The operating process involves the introduction of a flowable particulate feedstock into the top of the preheater section to form a foraminous column of feedstock therein. The bottom of the column is supported on the top of a freestanding pile of preheated feedstock disposed on the floor of the surrounding melting chamber. High temperature burners fire into the lower portions of the melting chamber causing the feedstock on the surface of the pile in these regions to be melted. The melted material gravitates to the sloped floor and then travels down the slope of the floor to a reservoir located at its lower end where it may be processed further or drawn off for immediate use.

Cooled combustion oases from the heat exchanger of the first combustion system are introduced through an annular manifold on the top of the melting chamber to envelope the top portion of the feedstock pile and prevent the hot combustion gases and radiation from the lower section of the melting chamber from melting or softening the feedstock in the top of the pile. The flow rate of the cooled combustion gases into the chamber may be varied during operation as well as the combustion rate of the high intensity burners so as to maximise melting efficiency.

The column of feedstock in the preheater is heated to an incipient softening point temperature by an upwardly flowing mixture of cooled combustion gases from the too of the melting chamber and hot combustion gases from the lower portions of the melting chamber. The temperature profile in the preheater increases from top to bottom and from outside to inside whereas the temperature profile in the pile of feedstock in the melting chamber increases from inside to outside. A reducing gas may be introduced into the bottom center of the pile to provide additional process control.

Although the invention is described with respect to a single illustrated embodiment, it is to be understood that modification can be made without departing from the scope of the invention which is defined by the appended claims.

Patent Citations
Cited PatentFiling datePublication dateApplicantTitle
US2303657 *Jun 10, 1940Dec 1, 1942United States Gypsum CoCupola
US3015480 *Sep 18, 1957Jan 2, 1962Bayer AgApparatus for melting polyamide shreds
US3163888 *Jun 28, 1961Jan 5, 1965Borg WarnerProcess and apparatus for heating plastic granules
US3944713 *Aug 29, 1974Mar 16, 1976Glaverbel-MecaniverMethod and apparatus for pre-heating vitrifiable batch
US4032288 *Oct 16, 1975Jun 28, 1977U.I.P. Engineered Products CorporationRoofing shingle mineral filler heater
US4248616 *Nov 19, 1979Feb 3, 1981Owens-Corning Fiberglas CorporationPollution abating, energy conserving glass manufacturing apparatus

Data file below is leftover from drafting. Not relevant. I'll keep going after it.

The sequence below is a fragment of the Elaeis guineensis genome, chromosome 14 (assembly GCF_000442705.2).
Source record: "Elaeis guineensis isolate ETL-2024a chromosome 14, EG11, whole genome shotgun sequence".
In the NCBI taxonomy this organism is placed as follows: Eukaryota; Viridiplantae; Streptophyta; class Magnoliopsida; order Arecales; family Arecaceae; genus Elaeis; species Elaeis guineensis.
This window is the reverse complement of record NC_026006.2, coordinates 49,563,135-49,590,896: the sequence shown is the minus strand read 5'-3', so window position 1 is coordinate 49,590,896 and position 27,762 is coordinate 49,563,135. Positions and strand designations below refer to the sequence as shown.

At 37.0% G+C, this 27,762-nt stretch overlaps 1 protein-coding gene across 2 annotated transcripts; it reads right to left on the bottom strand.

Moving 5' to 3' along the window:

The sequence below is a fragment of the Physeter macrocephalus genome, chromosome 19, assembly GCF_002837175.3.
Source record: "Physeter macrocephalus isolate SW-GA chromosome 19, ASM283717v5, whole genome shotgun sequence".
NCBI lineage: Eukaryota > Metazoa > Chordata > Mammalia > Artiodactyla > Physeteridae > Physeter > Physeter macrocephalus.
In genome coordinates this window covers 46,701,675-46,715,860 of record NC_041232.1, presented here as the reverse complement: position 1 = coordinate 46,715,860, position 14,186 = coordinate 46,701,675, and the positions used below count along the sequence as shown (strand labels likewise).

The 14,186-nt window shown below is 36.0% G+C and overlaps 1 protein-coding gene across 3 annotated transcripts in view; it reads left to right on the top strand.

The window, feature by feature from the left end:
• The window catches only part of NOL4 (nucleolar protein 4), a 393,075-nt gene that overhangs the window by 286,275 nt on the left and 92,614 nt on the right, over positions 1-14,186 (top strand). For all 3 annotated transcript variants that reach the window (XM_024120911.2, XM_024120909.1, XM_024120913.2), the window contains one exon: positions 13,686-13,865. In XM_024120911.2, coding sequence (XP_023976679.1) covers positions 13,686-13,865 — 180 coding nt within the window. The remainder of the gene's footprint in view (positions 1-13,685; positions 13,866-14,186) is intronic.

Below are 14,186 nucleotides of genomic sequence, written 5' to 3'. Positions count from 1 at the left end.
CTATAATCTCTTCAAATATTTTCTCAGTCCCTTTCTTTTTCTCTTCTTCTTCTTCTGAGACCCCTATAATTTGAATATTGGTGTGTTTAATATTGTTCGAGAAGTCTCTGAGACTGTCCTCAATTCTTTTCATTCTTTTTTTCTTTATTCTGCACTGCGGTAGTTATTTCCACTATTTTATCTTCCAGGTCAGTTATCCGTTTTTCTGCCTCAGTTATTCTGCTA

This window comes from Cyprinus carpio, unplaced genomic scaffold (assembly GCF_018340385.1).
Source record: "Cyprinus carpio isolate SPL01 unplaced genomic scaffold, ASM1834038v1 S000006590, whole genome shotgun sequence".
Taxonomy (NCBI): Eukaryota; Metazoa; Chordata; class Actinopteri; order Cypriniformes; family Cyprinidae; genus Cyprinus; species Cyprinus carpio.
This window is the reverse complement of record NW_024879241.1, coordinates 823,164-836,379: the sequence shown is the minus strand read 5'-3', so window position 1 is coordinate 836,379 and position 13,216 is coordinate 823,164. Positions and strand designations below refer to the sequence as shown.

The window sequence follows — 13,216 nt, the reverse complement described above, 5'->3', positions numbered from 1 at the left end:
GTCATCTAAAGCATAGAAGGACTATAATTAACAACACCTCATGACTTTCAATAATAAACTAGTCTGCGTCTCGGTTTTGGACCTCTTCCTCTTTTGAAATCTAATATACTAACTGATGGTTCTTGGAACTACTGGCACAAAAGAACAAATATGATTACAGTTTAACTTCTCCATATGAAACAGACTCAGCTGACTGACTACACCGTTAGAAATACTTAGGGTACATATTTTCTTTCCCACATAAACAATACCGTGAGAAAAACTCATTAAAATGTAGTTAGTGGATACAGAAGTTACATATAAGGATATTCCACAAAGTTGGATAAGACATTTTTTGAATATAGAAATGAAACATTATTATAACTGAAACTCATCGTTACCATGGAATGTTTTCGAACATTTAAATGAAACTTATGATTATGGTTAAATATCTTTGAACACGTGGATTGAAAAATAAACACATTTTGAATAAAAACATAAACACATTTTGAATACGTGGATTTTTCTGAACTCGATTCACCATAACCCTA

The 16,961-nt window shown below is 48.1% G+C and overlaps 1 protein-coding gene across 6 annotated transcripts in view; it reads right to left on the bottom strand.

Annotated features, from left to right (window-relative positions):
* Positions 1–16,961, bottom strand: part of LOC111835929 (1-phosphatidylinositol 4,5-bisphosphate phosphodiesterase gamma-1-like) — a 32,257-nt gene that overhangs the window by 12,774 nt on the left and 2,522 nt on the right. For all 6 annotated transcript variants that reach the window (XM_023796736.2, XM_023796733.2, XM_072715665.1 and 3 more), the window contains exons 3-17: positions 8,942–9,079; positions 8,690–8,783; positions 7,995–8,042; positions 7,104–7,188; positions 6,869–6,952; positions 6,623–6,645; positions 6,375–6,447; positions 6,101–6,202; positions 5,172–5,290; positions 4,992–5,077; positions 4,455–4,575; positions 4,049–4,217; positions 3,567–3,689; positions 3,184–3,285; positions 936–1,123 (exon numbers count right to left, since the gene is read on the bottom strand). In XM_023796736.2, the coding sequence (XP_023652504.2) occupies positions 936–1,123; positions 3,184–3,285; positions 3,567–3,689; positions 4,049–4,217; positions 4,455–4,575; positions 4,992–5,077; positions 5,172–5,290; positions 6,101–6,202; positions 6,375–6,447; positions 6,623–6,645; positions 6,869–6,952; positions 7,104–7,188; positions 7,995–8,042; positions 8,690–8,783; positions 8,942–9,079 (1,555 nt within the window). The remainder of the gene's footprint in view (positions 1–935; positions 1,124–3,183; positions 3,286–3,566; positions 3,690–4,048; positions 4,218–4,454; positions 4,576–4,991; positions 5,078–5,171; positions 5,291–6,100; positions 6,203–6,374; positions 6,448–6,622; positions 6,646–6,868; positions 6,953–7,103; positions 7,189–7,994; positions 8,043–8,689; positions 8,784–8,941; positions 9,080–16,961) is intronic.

US4328019 *Feb 29, 1980May 4, 1982Forty-Eight Insulations, Inc.Melting system and process for use in the production of high temperature mineral wool insulation
US4474311 *Jul 31, 1981Oct 2, 1984Nordson CorporationThermoplastic melting and dispensing apparatus
Referenced by
Citing PatentFiling datePublication dateApplicantTitle
US5065680 *Jun 4, 1990Nov 19, 1991Phoenix Environmental, Ltd.Method and apparatus for making solid waste material environmentally safe using heat
US5127347 *Apr 9, 1990Jul 7, 1992Phoenix Environmental, Ltd.Method and apparatus for the reduction of solid waste material using coherent radiation
US5199363 *Nov 13, 1991Apr 6, 1993Phoenix Environmental, Ltd.Method and apparatus for making solid waste material environmentally safe using heat
US5230292 *Jul 2, 1992Jul 27, 1993Phoenix Environmental, Ltd.Apparatus for making solid waste material environmentally safe using heat
US5370066 *Nov 3, 1993Dec 6, 1994Phoenix Environmental, Ltd.Method for making solid waste material environmentally safe using heat
US5423676 *Mar 22, 1993Jun 13, 1995Osaka Gas Co., Ltd.Waste melting furnace
US5906482 *Jul 1, 1997May 25, 1999Extru-Tech, Inc.Double wall vertical cooler
US5976488 *Aug 14, 1996Nov 2, 1999Phoenix Environmental, Ltd.Process of making a compound having a spinel structure
WO1993012396A1 *Nov 23, 1992Jun 13, 1993Keith Marshall GardnerMelting apparatus and method
Classifications
U.S. Classification126/343.50A, 126/343.50R, 432/14, 432/13, 432/248
International ClassificationF27D99/00, F27D3/00, F27B1/02, F27D17/00, F27B3/04, F27D13/00
Cooperative ClassificationF27D3/0025, F27B1/025, F27D13/00, F27D2099/0056, F27D17/004, F27D2099/004, F27B3/045
European ClassificationF27B3/04B, F27B1/02B, F27D3/00H
Legal Events
DateCodeEventDescription
Jan 14, 1997FPExpired due to failure to pay maintenance fee
Effective date: 19961106
Nov 3, 1996LAPSLapse for failure to pay maintenance fees
Jun 11, 1996REMIMaintenance fee reminder mailed
Apr 27, 1992FPAYFee payment
Year of fee payment: 4
Jul 6, 1987ASAssignment
Owner name: INDUGAS, INC., A CORP. OF OH
Free format text: ASSIGNMENT OF ASSIGNORS INTEREST.;ASSIGNOR:HEMSATH, KLAUS H.;REEL/FRAME:004735/0366
Effective date: 19870702